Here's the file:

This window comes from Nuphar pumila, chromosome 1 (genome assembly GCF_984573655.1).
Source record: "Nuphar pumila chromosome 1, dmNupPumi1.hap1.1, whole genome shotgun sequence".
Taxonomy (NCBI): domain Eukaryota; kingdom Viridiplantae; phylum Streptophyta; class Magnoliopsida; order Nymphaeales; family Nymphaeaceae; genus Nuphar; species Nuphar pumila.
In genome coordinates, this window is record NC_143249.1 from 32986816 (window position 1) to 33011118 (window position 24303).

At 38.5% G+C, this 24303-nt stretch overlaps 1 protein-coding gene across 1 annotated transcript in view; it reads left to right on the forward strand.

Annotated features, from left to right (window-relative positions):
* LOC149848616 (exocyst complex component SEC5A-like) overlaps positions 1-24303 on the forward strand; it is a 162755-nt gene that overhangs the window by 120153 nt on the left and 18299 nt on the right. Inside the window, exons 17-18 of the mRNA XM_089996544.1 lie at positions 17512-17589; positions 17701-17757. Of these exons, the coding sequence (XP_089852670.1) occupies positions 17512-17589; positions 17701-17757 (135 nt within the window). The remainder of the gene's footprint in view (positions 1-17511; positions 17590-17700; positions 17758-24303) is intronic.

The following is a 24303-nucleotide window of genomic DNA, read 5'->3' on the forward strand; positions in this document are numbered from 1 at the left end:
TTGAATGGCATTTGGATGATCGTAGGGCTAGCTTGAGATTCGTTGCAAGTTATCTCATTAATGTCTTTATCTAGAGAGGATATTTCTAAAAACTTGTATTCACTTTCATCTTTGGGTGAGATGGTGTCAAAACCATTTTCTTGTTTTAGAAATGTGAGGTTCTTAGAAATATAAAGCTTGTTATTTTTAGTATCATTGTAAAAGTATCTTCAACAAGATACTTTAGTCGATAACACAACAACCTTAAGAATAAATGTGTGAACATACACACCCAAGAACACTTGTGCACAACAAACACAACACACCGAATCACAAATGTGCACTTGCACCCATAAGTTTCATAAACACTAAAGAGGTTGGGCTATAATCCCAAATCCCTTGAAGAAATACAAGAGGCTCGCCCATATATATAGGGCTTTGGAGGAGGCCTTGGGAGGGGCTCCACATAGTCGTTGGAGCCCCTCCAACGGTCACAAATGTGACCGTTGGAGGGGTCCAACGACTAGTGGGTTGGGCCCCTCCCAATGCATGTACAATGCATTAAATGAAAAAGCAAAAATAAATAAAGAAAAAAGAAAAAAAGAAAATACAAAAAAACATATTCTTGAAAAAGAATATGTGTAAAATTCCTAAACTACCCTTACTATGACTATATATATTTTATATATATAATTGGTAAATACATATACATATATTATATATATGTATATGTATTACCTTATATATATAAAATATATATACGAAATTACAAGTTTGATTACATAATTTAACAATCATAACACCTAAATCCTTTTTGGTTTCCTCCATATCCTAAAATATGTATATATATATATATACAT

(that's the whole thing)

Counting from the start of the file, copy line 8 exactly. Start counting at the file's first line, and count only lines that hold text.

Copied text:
The following is a 24303-nucleotide window of genomic DNA, read 5'->3' on the forward strand; positions in this document are numbered from 1 at the left end: